Julia Thornton Snider, John A. Romley, William B. Vogt, Tomas J. Philipson
April 18, 2012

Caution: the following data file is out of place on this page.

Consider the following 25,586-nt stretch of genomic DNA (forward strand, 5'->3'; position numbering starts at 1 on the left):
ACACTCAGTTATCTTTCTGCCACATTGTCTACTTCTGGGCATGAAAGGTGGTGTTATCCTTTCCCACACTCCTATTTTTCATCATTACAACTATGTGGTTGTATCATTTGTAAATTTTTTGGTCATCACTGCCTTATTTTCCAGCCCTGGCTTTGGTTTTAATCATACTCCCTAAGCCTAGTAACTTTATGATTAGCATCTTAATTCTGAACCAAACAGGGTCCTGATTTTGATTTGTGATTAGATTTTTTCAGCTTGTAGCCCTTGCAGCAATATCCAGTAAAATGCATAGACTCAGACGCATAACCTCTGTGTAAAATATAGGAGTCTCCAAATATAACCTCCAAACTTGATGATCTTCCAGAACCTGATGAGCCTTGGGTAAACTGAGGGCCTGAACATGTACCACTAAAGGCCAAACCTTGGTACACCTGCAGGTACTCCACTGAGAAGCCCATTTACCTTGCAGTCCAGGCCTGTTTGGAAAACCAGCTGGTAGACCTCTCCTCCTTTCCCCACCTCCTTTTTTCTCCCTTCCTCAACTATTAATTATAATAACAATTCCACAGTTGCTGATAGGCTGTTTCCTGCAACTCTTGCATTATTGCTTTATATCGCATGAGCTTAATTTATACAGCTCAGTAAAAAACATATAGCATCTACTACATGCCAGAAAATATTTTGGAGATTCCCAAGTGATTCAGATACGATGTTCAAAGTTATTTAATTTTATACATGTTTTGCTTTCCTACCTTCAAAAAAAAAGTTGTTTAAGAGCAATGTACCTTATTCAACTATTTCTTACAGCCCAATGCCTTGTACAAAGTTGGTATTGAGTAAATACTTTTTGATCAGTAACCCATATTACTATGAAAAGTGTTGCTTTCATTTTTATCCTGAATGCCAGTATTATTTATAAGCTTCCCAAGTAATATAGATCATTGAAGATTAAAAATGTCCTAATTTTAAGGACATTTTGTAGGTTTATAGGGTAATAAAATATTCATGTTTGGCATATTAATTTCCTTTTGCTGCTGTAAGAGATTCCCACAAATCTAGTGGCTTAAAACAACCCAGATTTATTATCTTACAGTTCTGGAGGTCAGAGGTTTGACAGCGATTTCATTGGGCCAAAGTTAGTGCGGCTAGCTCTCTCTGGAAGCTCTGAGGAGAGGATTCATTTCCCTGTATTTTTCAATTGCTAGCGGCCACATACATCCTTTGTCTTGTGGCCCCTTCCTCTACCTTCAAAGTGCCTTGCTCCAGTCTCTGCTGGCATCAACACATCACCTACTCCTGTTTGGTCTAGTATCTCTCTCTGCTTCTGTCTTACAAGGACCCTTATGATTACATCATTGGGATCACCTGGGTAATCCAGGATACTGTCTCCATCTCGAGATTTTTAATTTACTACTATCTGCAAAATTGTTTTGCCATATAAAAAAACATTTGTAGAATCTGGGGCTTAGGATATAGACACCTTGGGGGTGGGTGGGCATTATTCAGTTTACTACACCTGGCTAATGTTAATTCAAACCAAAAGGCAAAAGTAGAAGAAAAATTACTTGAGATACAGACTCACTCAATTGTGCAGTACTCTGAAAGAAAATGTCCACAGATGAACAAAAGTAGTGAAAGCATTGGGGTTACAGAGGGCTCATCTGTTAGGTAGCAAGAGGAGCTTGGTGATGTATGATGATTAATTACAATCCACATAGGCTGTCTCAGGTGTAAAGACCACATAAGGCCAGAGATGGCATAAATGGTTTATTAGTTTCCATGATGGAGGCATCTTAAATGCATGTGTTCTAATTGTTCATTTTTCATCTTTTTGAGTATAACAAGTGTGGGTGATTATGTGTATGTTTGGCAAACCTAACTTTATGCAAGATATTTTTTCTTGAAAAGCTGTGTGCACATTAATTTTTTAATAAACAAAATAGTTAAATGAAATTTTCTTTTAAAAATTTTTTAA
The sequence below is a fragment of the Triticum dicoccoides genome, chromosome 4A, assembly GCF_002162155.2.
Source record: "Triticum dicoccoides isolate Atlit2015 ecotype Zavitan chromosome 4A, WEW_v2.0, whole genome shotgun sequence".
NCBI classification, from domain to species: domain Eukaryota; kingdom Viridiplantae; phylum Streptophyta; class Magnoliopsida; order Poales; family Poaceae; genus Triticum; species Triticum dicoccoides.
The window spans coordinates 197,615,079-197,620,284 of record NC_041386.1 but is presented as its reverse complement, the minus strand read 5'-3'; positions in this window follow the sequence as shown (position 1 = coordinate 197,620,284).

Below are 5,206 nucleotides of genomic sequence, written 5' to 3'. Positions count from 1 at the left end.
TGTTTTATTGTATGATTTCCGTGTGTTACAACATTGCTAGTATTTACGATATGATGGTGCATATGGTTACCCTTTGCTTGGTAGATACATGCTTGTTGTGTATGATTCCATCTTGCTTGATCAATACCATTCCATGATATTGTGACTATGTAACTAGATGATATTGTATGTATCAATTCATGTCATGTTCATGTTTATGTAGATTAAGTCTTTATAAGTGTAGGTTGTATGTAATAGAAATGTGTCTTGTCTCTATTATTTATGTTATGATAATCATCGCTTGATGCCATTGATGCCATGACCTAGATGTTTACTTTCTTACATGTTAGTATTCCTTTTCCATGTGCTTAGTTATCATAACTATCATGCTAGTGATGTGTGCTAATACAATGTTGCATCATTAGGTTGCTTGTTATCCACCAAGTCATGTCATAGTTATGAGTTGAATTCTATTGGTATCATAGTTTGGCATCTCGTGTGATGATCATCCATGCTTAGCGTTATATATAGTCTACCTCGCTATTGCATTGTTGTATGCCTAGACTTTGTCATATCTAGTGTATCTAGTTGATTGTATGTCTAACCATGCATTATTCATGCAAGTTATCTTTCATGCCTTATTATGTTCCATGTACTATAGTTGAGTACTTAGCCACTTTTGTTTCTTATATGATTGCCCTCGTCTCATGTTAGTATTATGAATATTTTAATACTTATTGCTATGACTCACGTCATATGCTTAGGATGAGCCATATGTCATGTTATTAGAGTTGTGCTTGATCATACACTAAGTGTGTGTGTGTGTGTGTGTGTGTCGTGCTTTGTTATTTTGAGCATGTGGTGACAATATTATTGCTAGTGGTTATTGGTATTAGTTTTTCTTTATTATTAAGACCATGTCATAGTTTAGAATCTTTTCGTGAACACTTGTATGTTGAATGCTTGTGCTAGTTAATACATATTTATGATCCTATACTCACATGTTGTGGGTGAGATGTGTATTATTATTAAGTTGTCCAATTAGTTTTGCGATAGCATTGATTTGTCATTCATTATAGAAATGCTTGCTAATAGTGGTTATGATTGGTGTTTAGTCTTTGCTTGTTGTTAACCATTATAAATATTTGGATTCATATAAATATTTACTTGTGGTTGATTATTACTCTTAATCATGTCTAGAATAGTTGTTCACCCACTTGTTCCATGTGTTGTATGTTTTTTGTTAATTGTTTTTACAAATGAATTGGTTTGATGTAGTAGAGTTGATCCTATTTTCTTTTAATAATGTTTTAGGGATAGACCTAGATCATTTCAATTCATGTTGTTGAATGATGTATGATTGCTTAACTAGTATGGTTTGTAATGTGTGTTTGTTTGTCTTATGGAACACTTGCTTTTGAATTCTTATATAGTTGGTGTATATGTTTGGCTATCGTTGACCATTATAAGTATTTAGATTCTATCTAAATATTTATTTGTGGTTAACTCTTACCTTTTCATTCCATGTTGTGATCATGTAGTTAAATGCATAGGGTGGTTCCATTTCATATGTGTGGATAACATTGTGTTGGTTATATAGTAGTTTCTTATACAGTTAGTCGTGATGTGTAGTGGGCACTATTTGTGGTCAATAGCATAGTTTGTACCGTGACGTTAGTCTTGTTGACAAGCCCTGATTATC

Standard techniques of cost effectiveness analysis measure a technology’s benefits in terms of expected life years (or quality-adjusted life years) gained at today’s life expectancies. However, this approach ignores the gains which derive from the possibility that a health technology allows an individual to survive long enough to benefit from other technological innovations which raise life expectancy (and quality of life) in the future. Borrowing a term from the finance literature, we refer to this source of value as the “option value” of innovation. We explain where this value comes from and how to calculate it in a variety of standard cost effectiveness analysis contexts. We provide a proof-of-concept using the example of the drug tamoxifen, which delayed the onset of breast cancer for some patients until more effective adjuvant treatment was available. We find that incorporating option value can increase the conventionally estimated value of tamoxifen with better adjuvant treatment by nearly a quarter (from $200,000 to $248,000 for those who initiated tamoxifen in 1999). We expect similar results for other drugs in therapeutic areas of rapid technological advancement.